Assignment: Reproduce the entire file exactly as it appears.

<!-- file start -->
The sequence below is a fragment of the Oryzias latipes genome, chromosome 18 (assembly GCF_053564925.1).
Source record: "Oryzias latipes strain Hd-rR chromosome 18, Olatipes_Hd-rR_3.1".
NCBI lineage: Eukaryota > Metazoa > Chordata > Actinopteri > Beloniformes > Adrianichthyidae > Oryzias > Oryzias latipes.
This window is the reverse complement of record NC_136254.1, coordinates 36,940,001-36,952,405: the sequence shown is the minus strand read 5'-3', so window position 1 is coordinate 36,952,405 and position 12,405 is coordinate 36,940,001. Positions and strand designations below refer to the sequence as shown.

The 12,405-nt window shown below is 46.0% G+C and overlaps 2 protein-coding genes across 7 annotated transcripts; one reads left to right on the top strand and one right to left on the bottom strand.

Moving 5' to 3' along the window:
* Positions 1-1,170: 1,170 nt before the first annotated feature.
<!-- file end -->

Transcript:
The sequence below is a fragment of the Oryzias latipes genome, chromosome 18 (assembly GCF_053564925.1).
Source record: "Oryzias latipes strain Hd-rR chromosome 18, Olatipes_Hd-rR_3.1".
NCBI lineage: Eukaryota > Metazoa > Chordata > Actinopteri > Beloniformes > Adrianichthyidae > Oryzias > Oryzias latipes.
This window is the reverse complement of record NC_136254.1, coordinates 36,940,001-36,952,405: the sequence shown is the minus strand read 5'-3', so window position 1 is coordinate 36,952,405 and position 12,405 is coordinate 36,940,001. Positions and strand designations below refer to the sequence as shown.

The 12,405-nt window shown below is 46.0% G+C and overlaps 2 protein-coding genes across 7 annotated transcripts; one reads left to right on the top strand and one right to left on the bottom strand.

Moving 5' to 3' along the window:
* Positions 1-1,170: 1,170 nt before the first annotated feature.